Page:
You’re sacrificing a warm and human welcome for what you believe to be an impression of size – I know which I’d rather be greeted by! So let’s move on to that human welcome…

“Hello?”…
… isn’t what anyone would expect to hear when someone answers a business number.

Whoever answers the telephone in your organisation is the company, or at least the voice of the company, to anyone telephoning in. It doesn’t take the brain of Britain to realise that the same rules of professionalism, clarity, etc. apply equally to the ‘live’ response to an incoming call – a call that could be from your biggest customer or your biggest potential customer.

You wouldn’t dream of sending out anyone who wasn’t thoroughly conversant with your company to sell on your behalf. Yet how many times do you allow just anyone to answer an incoming call? The way each and every incoming call is dealt with right from the outset will affect the image of your company – good or bad.

Anyone in your company who uses the telephone to communicate with anyone else, internally or externally, needs good telephone communication skills.


Vive la difference!

Brand matters – to every business

It’s very difficult nowadays to come up with a product, service or solution that is totally new, truly unique and perceived by the prospect or customer to be the only solution to his or her problem. If you do manage to, you can bet your boots it won’t be long before the nub of your idea is copied and the competition is up and running and possibly undercutting your price too.

So how can you protect your business and profitably win, grow and keep your customers? You would have to be living well and truly in the dark ages not to have heard terms such as “mission”, “vision”, “brand value” and the like. Big corporations pay huge amounts of money developing the “brand” and equally vast amounts to lawyers if they think someone is infringing on it. The fact that you are not in the same league as BP, General Electric, IBM, Vodafone, Cisco et al shouldn’t put you off investigating what could be in this for you.

Maybe now would be a good time to do a bit of navel gazing and re-address what your company is all about, where it and you are at, where you want to be and how you intend to get there. None of this is new but it may have been a while since you’ve had the chance or inclination to do any strategic thinking.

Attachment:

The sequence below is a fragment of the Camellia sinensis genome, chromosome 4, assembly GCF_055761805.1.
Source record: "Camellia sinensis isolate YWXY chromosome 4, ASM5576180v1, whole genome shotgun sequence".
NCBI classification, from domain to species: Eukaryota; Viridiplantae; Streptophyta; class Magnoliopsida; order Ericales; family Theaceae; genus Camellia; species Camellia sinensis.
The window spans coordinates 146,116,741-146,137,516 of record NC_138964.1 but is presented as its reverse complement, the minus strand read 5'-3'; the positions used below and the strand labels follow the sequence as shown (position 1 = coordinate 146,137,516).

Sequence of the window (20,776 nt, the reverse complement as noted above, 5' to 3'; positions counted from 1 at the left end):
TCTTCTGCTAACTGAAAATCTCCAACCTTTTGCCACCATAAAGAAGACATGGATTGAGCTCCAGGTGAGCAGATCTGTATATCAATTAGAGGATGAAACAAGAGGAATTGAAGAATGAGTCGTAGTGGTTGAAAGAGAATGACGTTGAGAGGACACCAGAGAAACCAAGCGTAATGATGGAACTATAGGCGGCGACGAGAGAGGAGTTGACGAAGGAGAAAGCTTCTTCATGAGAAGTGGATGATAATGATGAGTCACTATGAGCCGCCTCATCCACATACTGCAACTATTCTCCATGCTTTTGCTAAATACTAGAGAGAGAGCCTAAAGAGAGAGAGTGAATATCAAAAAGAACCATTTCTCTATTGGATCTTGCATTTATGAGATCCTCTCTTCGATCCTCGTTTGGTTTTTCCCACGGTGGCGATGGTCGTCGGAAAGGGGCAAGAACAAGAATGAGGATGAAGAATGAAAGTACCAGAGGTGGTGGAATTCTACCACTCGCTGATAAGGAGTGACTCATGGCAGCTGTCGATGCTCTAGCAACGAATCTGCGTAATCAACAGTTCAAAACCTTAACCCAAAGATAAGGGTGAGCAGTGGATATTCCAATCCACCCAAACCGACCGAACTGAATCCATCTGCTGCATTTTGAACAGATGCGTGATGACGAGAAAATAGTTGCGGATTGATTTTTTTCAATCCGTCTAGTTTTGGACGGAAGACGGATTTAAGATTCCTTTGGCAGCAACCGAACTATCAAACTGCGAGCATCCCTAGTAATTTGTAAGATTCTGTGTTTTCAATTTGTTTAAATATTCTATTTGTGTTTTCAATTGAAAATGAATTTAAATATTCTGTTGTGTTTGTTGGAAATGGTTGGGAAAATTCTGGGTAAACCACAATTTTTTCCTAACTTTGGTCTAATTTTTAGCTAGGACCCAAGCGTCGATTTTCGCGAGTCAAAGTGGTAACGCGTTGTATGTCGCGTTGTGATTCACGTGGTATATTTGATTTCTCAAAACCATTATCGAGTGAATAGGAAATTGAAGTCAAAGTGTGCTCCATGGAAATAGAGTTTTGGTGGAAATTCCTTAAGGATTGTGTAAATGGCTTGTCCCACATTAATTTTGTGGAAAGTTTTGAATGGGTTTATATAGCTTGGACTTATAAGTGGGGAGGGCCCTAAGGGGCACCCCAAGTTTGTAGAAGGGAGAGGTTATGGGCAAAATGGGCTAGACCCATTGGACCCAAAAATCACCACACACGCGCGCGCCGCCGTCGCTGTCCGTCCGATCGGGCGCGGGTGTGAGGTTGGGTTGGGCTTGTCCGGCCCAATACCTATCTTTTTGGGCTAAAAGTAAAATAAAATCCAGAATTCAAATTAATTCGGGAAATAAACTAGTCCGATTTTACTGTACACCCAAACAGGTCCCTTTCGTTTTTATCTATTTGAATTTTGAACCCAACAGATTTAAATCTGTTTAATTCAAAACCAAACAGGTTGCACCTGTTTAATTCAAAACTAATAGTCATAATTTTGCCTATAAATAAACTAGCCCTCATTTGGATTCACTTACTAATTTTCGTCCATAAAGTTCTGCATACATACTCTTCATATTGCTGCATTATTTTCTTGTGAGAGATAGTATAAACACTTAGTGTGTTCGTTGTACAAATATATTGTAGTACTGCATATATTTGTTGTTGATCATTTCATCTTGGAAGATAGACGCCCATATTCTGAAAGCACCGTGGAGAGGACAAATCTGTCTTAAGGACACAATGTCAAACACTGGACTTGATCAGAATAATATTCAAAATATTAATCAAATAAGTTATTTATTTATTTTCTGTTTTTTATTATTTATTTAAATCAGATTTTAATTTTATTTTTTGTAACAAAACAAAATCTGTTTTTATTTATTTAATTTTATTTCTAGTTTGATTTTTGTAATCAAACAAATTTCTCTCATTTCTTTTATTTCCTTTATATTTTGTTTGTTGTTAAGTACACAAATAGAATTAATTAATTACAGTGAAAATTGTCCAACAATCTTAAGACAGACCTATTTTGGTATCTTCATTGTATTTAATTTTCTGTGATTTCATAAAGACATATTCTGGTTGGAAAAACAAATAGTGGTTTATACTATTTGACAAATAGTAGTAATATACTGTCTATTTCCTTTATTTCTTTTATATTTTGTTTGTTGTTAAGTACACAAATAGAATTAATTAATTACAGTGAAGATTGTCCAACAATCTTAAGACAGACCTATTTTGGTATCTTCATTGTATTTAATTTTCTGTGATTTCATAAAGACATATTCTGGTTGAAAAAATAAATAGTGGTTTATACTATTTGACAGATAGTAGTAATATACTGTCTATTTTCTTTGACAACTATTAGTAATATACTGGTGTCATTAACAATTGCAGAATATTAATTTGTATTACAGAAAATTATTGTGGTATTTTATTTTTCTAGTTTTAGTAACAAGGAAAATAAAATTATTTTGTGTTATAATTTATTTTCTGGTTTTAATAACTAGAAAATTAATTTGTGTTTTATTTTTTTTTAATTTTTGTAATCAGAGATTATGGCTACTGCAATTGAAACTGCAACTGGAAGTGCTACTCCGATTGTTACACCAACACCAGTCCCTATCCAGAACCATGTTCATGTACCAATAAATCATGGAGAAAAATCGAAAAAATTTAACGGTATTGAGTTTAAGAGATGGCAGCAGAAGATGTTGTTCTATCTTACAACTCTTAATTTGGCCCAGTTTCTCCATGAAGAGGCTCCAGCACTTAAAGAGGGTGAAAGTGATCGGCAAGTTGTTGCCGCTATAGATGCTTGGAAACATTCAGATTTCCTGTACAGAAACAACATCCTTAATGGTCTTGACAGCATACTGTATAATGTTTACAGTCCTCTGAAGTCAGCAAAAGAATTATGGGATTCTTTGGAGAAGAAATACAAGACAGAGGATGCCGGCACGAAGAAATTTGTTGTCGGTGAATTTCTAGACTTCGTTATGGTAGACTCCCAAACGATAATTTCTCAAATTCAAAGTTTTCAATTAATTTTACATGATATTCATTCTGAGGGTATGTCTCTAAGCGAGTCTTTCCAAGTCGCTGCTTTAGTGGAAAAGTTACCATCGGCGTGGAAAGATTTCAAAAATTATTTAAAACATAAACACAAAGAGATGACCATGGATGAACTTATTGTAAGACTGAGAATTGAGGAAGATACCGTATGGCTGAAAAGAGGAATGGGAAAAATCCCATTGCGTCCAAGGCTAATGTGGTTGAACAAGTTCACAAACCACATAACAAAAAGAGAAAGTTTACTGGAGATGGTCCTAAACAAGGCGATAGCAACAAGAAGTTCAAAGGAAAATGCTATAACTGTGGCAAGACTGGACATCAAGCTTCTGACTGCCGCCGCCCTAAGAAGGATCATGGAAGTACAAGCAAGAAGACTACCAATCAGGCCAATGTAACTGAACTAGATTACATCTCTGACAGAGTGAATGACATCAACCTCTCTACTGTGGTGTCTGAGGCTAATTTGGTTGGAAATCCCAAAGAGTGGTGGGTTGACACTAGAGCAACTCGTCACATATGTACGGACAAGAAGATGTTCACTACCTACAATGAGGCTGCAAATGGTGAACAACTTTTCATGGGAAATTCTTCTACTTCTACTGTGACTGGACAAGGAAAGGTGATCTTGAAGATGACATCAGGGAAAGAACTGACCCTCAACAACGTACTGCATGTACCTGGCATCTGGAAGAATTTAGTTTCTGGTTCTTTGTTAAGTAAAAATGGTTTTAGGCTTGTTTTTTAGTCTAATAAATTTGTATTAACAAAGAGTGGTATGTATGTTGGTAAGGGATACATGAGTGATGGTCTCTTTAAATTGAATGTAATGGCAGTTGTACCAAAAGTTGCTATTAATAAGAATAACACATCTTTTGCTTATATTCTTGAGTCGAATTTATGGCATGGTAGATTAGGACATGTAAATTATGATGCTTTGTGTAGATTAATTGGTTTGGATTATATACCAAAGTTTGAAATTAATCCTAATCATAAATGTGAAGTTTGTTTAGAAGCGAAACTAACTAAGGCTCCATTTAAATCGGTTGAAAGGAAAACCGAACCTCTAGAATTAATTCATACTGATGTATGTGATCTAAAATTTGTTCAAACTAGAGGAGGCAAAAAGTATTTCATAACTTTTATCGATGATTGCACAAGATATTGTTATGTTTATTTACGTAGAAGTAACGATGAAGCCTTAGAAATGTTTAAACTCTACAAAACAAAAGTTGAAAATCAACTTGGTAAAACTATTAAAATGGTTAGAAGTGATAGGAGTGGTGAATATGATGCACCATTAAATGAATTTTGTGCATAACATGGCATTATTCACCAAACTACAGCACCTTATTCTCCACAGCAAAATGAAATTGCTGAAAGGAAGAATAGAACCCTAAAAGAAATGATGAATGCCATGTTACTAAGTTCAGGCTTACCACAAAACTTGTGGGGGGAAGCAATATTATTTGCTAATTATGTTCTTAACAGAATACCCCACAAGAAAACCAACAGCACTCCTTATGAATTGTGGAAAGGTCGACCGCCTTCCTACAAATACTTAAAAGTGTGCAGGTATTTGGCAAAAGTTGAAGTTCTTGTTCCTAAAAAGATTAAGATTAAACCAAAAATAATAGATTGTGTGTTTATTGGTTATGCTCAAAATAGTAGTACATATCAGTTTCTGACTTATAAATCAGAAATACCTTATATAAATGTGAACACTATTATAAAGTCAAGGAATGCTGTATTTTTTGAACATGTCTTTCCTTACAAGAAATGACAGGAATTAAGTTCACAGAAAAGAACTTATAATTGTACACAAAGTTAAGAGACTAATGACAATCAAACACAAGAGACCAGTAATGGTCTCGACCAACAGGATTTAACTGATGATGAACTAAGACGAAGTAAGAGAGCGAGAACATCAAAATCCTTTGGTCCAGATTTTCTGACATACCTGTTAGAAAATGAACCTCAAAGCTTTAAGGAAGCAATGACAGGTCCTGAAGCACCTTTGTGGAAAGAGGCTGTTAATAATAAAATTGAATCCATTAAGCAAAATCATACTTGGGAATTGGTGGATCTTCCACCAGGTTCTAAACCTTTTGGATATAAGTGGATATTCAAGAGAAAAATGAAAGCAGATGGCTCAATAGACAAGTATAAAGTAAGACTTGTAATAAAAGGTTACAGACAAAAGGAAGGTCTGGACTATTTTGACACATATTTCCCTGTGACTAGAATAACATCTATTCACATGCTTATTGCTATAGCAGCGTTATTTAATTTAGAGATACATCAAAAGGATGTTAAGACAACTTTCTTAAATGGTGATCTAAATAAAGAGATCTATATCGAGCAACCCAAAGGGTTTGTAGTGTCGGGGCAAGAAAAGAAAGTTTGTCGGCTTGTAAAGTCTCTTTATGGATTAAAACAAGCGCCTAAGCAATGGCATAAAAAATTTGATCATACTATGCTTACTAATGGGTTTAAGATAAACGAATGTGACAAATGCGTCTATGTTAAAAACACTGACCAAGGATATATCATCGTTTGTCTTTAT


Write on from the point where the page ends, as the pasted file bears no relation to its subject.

How is your company different from your competition? Why should anyone choose to do business with you rather than any of your competitors? The way any company, regardless of size, positions its brand is fundamental to its ultimate success so it’s vital that you get it right.

One of the ways you can build genuine, enduring differentiation of your business brand is by giving it explicit core values, and endowing it with a distinctive and attractive personality that makes your customers think, for example, “I like these people. I know where I stand with them and they deliver their promise. They treat me like an intelligent individual, not some moron. They understand and care about my (business) needs and I can trust them.”

You must know who your main competitors are, so check out how they position themselves and develop a separate and unique position for your company and offering.

That’s logically when you should come up with a mission statement but, if you are going to have one, make sure it’s meaningful and believable. I know that sounds obvious but take a look around and see how many companies’ mission statements you would buy into. So take your time on this. Your vision (and the goals you set to attain it) may evolve but your mission statement is core to your company and remains constant. Test it out on your own people. You needn’t tell them that it’s your proposed mission statement; just ask for their opinion on how it sums up what your company is all about. Provided you’re not an overbearing egotist you’ll get candid feedback.

Once you have it right it is a prime weapon in your differentiation armoury and also doubles very nicely as an elevator pitch (a succinct and descriptive account of what your company does). If you want help with any of this just click on the link below. You’ll find “Build Firm Foundations”, a freely downloadable 4-part course, on the home page of the Selling For Business website.

Use the results of the suggested exercises to underpin all your sales and marketing communications and provide and build brand identity and consistency.